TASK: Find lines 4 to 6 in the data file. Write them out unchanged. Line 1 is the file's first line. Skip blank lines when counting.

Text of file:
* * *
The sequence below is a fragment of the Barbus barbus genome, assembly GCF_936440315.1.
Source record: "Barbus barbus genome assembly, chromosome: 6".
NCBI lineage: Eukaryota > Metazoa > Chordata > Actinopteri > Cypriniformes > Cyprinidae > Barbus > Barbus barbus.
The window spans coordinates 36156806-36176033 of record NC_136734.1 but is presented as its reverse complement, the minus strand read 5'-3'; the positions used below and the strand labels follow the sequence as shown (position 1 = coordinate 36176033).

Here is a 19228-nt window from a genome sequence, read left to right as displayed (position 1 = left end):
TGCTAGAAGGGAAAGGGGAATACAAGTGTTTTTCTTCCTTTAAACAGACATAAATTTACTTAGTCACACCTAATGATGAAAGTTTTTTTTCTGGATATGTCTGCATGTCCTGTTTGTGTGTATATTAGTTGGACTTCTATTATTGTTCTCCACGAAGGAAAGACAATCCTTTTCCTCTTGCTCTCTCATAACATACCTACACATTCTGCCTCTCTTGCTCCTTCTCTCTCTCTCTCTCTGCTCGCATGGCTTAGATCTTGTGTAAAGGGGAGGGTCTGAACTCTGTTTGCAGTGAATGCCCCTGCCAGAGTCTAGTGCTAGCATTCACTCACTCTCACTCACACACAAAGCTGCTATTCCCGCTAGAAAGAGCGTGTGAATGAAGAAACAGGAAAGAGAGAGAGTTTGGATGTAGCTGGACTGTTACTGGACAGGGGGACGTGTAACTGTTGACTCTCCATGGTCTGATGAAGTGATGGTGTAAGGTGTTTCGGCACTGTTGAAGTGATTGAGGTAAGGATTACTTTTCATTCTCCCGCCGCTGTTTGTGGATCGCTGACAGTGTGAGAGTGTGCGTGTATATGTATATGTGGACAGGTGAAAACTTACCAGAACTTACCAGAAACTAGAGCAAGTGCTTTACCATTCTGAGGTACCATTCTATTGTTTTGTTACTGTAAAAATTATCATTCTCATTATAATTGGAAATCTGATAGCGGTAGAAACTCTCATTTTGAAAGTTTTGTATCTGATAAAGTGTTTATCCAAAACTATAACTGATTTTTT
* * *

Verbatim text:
The window spans coordinates 36156806-36176033 of record NC_136734.1 but is presented as its reverse complement, the minus strand read 5'-3'; the positions used below and the strand labels follow the sequence as shown (position 1 = coordinate 36176033).

Here is a 19228-nt window from a genome sequence, read left to right as displayed (position 1 = left end):
TGCTAGAAGGGAAAGGGGAATACAAGTGTTTTTCTTCCTTTAAACAGACATAAATTTACTTAGTCACACCTAATGATGAAAGTTTTTTTTCTGGATATGTCTGCATGTCCTGTTTGTGTGTATATTAGTTGGACTTCTATTATTGTTCTCCACGAAGGAAAGACAATCCTTTTCCTCTTGCTCTCTCATAACATACCTACACATTCTGCCTCTCTTGCTCCTTCTCTCTCTCTCTCTCTGCTCGCATGGCTTAGATCTTGTGTAAAGGGGAGGGTCTGAACTCTGTTTGCAGTGAATGCCCCTGCCAGAGTCTAGTGCTAGCATTCACTCACTCTCACTCACACACAAAGCTGCTATTCCCGCTAGAAAGAGCGTGTGAATGAAGAAACAGGAAAGAGAGAGAGTTTGGATGTAGCTGGACTGTTACTGGACAGGGGGACGTGTAACTGTTGACTCTCCATGGTCTGATGAAGTGATGGTGTAAGGTGTTTCGGCACTGTTGAAGTGATTGAGGTAAGGATTACTTTTCATTCTCCCGCCGCTGTTTGTGGATCGCTGACAGTGTGAGAGTGTGCGTGTATATGTATATGTGGACAGGTGAAAACTTACCAGAACTTACCAGAAACTAGAGCAAGTGCTTTACCATTCTGAGGTACCATTCTATTGTTTTGTTACTGTAAAAATTATCATTCTCATTATAATTGGAAATCTGATAGCGGTAGAAACTCTCATTTTGAAAGTTTTGTATCTGATAAAGTGTTTATCCAAAACTATAACTGATTTTTT